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As the world has entrusted Big Data with their everyday decisions, the question of algorithms’ objectivity becomes more and more important—a theme aptly explored in German author Marc-Uwe Kling’s novel QualityLand.
Welcome to QualityLand
Kling’s book explores a near future in which customization and commodification have been taken to an extreme. In QualityLand, you’re ranked from 1 to 100 based on 42 subcategories, and your score governs your romantic partners and jobs, where you live and where you can eat and shop, and your access to perks of everyday life such as having your stoplights changing more quickly. You can earn points to improve yourself. But if you fall in the ranks, you lose friends, partners, and more.
Status is everything in QualityLand. Instead of the old surnames, people take the name of a parent’s job as their surname, depending on gender; women from their mothers and men from their fathers. An all-knowing outlet called TheShop even anticipates your needs and sends you exactly what you want before you realize that you even want it. The world abounds with robots who cater to your every need. It’s also an election year, and an android, John of Us, is running for president.
Peter Jobless is not enjoying the fruits of QualityLand when his score dips below 10. His perfectly adequate girlfriend dumps him when her rating improves. But Peter consoles himself with a ragtag band of robots that he has secreted away at his machine-scrapping shop. Because of Consumption Protection Laws that forbid any repairs, he’s supposed to destroy these useless robots—including a drone who is afraid of flying or a sexdroid who cannot perform—but he can’t bring himself to do it.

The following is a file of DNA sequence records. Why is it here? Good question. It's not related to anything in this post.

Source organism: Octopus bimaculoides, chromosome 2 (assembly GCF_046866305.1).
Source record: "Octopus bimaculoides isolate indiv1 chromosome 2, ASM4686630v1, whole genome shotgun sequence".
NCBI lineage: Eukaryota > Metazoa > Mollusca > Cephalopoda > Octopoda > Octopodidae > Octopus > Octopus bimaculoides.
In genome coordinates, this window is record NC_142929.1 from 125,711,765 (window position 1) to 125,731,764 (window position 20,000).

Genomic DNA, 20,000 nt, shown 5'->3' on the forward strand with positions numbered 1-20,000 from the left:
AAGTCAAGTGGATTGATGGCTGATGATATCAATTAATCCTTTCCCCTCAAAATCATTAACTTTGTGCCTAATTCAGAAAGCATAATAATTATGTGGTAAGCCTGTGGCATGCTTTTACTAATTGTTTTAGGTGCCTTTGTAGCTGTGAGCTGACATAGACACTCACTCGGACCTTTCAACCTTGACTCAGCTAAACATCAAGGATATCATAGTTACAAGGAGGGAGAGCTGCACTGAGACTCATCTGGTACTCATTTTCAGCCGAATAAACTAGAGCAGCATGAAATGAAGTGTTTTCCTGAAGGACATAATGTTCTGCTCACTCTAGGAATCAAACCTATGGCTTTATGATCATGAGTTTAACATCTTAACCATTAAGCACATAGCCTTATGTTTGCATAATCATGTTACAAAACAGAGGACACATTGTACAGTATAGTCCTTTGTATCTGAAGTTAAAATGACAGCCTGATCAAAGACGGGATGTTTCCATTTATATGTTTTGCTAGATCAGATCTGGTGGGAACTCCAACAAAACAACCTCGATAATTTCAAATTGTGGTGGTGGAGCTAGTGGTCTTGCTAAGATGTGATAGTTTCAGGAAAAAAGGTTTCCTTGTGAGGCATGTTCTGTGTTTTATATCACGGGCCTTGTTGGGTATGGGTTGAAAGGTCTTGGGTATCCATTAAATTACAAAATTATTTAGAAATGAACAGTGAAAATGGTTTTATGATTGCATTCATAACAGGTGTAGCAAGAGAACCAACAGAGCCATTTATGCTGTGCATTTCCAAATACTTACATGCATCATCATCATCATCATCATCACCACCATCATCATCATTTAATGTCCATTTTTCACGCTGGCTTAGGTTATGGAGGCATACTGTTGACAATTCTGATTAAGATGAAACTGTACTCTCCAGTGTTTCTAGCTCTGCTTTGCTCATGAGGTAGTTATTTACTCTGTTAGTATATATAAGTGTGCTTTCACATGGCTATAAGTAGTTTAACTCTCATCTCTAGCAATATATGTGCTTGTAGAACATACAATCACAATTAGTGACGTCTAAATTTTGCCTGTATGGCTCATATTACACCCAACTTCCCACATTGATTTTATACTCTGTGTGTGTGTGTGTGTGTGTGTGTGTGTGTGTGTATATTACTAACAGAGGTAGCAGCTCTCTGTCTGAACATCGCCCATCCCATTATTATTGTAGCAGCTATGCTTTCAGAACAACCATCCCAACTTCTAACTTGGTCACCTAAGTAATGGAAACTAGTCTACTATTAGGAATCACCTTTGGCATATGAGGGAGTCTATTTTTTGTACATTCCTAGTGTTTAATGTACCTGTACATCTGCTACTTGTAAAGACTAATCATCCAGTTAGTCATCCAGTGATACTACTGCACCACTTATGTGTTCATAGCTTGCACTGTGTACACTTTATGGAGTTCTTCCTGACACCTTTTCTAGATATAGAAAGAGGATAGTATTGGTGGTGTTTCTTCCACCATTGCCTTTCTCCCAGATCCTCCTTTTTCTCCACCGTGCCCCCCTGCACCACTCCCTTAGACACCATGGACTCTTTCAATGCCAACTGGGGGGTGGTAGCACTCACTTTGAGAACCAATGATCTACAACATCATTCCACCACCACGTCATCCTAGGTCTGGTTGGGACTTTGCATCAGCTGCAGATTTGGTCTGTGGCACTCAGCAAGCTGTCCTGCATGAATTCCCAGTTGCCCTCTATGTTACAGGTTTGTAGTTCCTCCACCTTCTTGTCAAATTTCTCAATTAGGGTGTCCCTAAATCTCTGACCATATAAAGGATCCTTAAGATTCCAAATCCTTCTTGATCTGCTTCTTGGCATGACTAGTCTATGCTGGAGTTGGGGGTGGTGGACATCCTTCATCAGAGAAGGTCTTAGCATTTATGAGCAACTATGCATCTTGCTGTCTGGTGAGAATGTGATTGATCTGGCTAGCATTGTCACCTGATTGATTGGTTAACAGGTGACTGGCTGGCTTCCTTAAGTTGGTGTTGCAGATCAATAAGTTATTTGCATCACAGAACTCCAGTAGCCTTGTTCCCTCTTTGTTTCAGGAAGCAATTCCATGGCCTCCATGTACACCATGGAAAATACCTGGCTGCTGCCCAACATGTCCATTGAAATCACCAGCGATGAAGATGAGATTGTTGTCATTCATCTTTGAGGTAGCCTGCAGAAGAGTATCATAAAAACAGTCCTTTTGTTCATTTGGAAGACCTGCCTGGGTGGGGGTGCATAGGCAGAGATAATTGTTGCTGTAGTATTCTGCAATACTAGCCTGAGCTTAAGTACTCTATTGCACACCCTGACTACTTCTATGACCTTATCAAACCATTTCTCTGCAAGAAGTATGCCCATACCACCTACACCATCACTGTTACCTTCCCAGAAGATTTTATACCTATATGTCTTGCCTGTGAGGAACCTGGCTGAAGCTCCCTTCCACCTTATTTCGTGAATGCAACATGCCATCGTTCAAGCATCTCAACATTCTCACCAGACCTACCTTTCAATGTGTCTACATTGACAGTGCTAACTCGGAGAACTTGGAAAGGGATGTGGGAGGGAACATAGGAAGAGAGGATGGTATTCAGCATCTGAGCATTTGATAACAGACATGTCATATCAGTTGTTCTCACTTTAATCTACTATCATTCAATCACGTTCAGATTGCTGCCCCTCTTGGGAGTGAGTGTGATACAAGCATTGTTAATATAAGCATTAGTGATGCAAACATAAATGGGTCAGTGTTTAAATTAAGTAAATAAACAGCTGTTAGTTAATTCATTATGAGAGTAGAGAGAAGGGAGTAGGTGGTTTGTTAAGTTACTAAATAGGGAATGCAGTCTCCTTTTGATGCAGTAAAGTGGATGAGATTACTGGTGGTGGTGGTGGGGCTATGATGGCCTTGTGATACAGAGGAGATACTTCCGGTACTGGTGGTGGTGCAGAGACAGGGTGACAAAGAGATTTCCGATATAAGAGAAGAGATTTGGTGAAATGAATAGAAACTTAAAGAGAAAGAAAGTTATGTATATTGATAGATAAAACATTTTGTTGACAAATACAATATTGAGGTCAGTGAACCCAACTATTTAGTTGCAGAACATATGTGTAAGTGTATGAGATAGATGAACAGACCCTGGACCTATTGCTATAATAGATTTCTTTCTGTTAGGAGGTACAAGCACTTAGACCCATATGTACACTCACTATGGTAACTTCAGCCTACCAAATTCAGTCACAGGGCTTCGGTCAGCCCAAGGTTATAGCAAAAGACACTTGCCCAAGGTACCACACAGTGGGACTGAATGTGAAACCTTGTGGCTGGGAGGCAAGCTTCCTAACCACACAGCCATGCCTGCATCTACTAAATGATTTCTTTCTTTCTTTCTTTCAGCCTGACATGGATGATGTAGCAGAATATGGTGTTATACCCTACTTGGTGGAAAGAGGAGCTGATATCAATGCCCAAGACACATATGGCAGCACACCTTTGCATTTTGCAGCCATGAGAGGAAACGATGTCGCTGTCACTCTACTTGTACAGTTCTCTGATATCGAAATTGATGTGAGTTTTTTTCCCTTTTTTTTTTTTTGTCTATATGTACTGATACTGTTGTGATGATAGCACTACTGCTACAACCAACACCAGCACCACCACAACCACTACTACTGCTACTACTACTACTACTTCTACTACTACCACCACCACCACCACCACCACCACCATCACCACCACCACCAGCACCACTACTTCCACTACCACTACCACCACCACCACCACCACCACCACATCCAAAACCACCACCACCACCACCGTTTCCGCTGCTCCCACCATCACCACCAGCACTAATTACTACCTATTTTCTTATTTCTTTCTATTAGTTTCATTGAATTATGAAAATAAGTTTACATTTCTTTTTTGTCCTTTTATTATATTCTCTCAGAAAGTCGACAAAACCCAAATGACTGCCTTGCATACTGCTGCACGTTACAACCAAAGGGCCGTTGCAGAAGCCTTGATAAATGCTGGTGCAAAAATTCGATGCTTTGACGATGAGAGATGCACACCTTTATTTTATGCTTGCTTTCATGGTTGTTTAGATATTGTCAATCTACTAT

When TheShop sends Peter an item he doesn't want, he learns it’s impossible to return it (TheShop is never wrong about what people need). Alongside his robot crew, Peter launches a quest to discover the roots of QualityLand and confront the powers that be in an attempt to change his life.
The dangers of the algorithm
As someone whose work and thoughts are fixed on Big Data, I appreciate QualityLand’s reflection of our modern obsession with ratings and algorithms. Just like Peter, who learns that algorithms may be limiting possibilities in his life, we’re seeing an increased reliance on algorithms in all aspects of our daily lives. While most people are familiar with Amazon’s algorithm to suggest new items to us, few realize how many vital areas of our lives are impacted by algorithms, such as employment, law enforcement, and medicine.
While Amazon recommendations that turn out to be useless are not a serious issue, the impact of other, invisible algorithms can be huge—and sometimes fatal. In Arizona in 2018, a self-driving Uber Volvo XC90 ran over and killed a woman, not by mistake but by algorithmic design. Algorithms may have the potential to combat bias, but as Cathy O’Neil (author of Weapons of Math Destruction) explains in the Guardian, “far from eradicating human biases, algorithms could magnify and entrench them.”
While QualityLand’s rating system seems far-fetched to us right now, China has begun implementing a controversial social-credit system that may put people on blacklists or redlists: what Wired calls “rosters of companies and people that have been particularly compliant.” While the system has not yet been implemented nationwide, critics fear it will increase the Chinese government’s surveillance over its population and exert inappropriate control over people’s lives. QualityLand’s satiric rendering spotlights those dangers, presenting us with a warning and a critique of what life lived by algorithms could look like.
What, When, Where
QualityLand. By Marc-Uwe Kling, translated by Jamie Lee Searle. New York: Grand Central Publishing, January 7, 2020 (English translation). 352 pages, hardcover; $24.30. Get it here.
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